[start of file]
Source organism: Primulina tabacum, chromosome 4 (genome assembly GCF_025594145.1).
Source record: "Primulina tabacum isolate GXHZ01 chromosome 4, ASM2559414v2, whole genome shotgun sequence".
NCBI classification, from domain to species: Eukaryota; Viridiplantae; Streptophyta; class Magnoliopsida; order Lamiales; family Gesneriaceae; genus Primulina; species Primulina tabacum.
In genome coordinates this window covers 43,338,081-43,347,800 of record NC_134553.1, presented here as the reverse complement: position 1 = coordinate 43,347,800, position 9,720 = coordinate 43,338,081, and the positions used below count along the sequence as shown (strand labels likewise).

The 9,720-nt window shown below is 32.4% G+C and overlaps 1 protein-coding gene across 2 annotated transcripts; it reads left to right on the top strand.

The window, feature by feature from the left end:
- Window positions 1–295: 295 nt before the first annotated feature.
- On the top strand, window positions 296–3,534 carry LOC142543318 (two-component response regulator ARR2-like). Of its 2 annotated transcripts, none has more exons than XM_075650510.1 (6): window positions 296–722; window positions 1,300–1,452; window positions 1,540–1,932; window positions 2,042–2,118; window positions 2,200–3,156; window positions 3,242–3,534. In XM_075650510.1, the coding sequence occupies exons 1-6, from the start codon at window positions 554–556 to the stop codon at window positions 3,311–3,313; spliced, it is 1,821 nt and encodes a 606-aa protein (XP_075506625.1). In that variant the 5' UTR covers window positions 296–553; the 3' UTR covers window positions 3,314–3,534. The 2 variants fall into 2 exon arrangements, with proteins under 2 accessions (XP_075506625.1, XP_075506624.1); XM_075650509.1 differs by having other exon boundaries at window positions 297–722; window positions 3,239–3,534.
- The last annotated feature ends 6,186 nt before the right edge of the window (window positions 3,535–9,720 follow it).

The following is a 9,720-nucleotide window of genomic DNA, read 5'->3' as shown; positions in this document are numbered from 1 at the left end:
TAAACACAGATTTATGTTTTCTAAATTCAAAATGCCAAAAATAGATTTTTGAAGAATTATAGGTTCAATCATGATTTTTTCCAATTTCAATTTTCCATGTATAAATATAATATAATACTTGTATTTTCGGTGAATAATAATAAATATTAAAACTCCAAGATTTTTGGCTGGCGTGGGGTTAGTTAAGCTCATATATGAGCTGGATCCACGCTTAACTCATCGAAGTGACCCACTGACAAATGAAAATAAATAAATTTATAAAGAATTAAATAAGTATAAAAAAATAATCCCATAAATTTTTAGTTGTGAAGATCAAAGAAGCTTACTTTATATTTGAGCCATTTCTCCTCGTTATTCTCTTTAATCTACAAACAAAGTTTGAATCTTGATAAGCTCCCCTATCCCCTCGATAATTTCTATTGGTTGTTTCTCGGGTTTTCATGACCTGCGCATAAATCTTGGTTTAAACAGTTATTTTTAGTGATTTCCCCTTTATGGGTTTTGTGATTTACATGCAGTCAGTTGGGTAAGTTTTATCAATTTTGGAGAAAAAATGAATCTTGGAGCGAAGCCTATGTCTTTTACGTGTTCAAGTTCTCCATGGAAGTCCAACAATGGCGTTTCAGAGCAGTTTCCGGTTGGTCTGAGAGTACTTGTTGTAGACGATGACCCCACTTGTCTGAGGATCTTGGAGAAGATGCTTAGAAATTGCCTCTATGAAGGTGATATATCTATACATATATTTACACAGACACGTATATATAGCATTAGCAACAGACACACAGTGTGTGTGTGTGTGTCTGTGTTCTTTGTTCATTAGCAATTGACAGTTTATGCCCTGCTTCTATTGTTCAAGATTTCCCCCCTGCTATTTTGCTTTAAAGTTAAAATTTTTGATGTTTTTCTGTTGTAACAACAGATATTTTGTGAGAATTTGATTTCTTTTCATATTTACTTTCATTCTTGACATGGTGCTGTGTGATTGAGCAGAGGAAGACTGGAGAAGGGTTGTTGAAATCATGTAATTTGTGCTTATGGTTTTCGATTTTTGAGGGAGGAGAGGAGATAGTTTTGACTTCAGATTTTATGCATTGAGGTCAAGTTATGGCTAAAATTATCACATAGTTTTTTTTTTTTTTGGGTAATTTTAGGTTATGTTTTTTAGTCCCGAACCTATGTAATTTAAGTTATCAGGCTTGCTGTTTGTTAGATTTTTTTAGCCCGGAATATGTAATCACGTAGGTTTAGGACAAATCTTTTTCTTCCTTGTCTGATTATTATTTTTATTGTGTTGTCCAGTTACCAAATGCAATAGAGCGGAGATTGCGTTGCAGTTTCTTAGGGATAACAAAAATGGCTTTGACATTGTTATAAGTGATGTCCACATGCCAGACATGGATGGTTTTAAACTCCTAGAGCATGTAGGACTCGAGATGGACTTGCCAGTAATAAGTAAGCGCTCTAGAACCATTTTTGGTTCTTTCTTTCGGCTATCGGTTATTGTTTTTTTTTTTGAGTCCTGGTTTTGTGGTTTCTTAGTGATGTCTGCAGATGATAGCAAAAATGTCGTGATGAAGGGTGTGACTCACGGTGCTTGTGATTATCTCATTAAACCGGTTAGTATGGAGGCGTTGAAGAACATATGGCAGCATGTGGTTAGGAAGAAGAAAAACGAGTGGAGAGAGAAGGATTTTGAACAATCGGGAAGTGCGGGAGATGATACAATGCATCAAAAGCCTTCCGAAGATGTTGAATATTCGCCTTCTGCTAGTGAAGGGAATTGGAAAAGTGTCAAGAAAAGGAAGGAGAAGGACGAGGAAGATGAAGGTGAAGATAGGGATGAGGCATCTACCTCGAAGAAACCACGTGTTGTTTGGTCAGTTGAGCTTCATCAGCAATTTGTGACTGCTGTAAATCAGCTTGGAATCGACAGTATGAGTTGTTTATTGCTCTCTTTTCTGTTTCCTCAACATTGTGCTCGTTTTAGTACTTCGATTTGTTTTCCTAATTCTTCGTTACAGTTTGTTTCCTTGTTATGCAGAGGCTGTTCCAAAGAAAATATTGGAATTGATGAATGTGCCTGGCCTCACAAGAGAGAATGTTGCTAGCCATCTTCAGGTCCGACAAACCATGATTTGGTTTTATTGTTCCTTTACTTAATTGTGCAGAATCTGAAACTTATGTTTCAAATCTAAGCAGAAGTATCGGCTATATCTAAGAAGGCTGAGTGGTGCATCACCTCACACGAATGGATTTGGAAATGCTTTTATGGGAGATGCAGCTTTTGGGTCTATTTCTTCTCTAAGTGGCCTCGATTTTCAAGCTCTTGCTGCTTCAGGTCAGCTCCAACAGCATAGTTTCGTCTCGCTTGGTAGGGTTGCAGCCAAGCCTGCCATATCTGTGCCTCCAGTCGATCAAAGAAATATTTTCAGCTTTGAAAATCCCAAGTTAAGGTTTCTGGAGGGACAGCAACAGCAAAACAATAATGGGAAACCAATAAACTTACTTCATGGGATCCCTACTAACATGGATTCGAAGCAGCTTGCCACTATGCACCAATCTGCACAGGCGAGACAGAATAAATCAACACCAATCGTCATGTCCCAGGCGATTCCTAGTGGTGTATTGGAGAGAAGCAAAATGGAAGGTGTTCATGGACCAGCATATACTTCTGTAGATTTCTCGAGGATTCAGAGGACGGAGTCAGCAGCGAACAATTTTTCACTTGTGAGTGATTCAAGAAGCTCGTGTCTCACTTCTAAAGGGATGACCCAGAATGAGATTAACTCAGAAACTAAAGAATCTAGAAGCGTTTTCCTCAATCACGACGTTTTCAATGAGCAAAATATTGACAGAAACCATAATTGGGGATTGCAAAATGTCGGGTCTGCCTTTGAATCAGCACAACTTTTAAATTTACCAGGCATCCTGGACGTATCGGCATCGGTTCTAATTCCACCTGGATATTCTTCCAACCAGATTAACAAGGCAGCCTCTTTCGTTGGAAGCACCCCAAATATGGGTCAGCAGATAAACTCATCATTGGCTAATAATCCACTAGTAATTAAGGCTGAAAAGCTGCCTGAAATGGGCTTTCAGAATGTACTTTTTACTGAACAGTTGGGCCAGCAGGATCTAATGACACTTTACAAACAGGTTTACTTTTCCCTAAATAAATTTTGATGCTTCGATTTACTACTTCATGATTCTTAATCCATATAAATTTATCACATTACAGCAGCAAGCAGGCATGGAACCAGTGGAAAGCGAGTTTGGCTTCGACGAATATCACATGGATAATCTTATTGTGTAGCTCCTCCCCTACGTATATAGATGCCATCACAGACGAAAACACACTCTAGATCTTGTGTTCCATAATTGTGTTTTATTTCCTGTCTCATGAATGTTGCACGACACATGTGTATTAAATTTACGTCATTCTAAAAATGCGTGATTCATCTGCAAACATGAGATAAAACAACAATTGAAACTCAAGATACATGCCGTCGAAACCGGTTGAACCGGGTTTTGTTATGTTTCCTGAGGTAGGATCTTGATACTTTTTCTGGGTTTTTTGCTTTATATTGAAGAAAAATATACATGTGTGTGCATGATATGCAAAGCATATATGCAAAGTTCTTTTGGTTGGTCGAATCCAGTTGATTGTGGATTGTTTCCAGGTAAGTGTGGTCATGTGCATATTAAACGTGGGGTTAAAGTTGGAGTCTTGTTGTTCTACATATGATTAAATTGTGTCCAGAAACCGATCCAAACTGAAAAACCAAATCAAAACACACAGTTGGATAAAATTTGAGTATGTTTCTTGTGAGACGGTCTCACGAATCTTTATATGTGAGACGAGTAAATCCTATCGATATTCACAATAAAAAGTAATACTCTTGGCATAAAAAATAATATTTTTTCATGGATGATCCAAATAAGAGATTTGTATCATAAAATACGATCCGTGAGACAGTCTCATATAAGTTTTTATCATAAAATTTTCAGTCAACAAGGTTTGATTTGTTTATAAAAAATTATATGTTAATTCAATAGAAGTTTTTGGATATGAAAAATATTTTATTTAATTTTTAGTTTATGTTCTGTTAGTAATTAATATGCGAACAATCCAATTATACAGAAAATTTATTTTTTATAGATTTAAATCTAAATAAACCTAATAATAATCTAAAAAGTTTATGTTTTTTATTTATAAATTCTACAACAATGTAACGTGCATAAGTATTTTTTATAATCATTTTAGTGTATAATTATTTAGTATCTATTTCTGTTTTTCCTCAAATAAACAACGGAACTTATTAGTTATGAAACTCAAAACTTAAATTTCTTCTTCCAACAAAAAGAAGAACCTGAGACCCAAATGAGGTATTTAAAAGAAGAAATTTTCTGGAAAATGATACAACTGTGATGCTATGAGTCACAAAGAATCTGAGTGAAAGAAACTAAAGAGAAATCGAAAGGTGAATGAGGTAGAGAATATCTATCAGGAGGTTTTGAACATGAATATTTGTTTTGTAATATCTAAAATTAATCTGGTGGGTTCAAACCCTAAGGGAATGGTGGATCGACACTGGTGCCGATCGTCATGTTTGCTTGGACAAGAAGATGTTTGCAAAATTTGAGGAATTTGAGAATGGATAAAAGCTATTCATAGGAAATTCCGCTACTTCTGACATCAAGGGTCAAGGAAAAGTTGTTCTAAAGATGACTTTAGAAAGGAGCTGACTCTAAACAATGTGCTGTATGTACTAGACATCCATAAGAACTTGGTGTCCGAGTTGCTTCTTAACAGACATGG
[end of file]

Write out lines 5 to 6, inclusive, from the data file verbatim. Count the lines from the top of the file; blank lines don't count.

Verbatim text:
The 9,720-nt window shown below is 32.4% G+C and overlaps 1 protein-coding gene across 2 annotated transcripts; it reads left to right on the top strand.

The window, feature by feature from the left end: